In 1818, Waddell was elected President of what was then Franklin College, later to become the University of Georgia. However, he did not actually step into the duties of this office until May, 1819. While serving as an educator, he also labored as a pastor, founding the Presbyterian Church in Athens, Georgia in 1820. During his tenure at the University, the school prospered greatly, and he continued here as President until 1829. Resigning his post, he returned to Willington. For forty-five years he had labored as a teacher. His labors as a pastor continued another six or seven years more, and the Rev. Dr. Moses Waddell’s life drew to a close on July 21, 1840.

Dr. James McLeod provides the following account of Dr. Waddell as a teacher:

“The boys called him ‘Old Moses,’ and while he believed in corporal punishment, he never spanked in a passion, and it finally evolved that he did this only upon a verdict of a peer jury of students. He never spanked for a deficient lesson but chiefly for defects in morals or actions that had to be punished.

“He was a cheerful man even playful in his disposition. He maintained a personal interest in each boy. He had a wry sense of humor. When boys on second floor dumped water on him as he went in a door, he said nothing, but later raised an umbrella as he went in the door to the delight of the boys.

“His strength seems to have been to analyze the boys accurately, then demanded accordingly. He was not a man who used sentiment to escape facing the laziness of adolescence. He demanded. They groaned, they gave, they griped, they worshiped him later. There was a chestnut tree outside the Doctor’s study window that the boys remembered watching as they waited to see the Doctor if they had done anything wrong. Others would climb it to see if anyone was punished by him.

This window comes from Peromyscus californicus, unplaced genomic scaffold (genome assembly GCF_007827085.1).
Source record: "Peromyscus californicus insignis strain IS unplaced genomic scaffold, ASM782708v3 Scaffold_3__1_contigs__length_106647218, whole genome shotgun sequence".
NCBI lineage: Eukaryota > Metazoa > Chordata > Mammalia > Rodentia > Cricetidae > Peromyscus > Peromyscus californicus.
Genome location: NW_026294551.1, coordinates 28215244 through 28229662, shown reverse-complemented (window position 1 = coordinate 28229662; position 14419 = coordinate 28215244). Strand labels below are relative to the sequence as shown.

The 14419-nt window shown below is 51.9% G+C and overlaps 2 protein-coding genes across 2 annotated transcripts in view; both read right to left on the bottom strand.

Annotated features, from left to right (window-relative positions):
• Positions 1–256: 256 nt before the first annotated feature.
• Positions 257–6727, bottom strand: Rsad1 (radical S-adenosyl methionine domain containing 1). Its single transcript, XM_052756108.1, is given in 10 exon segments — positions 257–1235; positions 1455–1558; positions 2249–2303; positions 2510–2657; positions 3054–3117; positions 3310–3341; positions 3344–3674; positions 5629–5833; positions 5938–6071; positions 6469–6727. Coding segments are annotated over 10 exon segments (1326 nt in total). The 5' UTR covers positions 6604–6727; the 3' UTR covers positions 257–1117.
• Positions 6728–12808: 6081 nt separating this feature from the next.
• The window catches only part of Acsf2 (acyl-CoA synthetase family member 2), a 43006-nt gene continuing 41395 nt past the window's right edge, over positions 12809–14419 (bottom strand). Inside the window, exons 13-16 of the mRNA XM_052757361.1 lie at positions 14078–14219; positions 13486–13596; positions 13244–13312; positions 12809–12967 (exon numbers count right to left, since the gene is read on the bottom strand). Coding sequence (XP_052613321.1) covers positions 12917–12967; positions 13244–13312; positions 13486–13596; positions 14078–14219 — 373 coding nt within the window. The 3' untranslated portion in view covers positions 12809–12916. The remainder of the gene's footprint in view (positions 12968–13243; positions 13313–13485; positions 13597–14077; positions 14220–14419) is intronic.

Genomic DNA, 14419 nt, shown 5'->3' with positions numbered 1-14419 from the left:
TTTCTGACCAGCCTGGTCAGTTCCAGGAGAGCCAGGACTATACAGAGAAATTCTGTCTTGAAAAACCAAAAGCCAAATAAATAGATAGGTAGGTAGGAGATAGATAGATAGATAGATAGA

“Dr. Smith, the president of Princeton College, was quoted as saying that he received no students from any school in the United States who stood better examinations than those of Dr. Waddel.”

As a pastor, Alfred Nevin notes that “he was pious, zealous, and well versed in theology generally. His style of preaching was plain, simple, earnest. He addressed himself much more to the understanding than to the imagination or passions. As a teacher he stands almost unrivaled.”

Words to Live By:
In The Great Doctor Waddell, by Dr. James McLeod, the author provides a compilation of the students educated under Waddell. The list includes two Vice-Presidents, three Secretaries of State, three Secretaries of War, one Assistant Secretary of War, one US Attorney-general, Ministers to France, Spain and Russia, one US Supreme Court Justice, eleven governors, seven US Senators, thirty two members of the US House of Representatives, twenty two judges, eight college presidents, seventeen editors of newspapers or authors, five members of the Confederate Congress, two bishops, three Brigadier-generals, and one authentic Christian martyr.

In light of which, this might be a good time to review again the words of Dr. R. B. Kuiper, posted here this past July 15th:

“God has seen fit to reveal Himself to man in two books—the Bible, the book of special revelation, and nature and history, the book of general revelation. Now it is the duty of the organized Church to teach men the content of the former of these books, while it is the special task of the school to open the latter. To be sure, the two may not be separated. Truth can hardly be dealt with so mechanically. After all, truth is one because God is one. Truth is organic. And only he who has learned to understand the Bible can really know history and nature. Yet the distinction is a valid one. The Church can hardly be expected to teach the intricacies of mathematics, physics, astronomy, or the history of the Balkans. Nor does any one demand of the school that it preach the gospel. But Church and school together must declare the whole of God’s revealed truth.”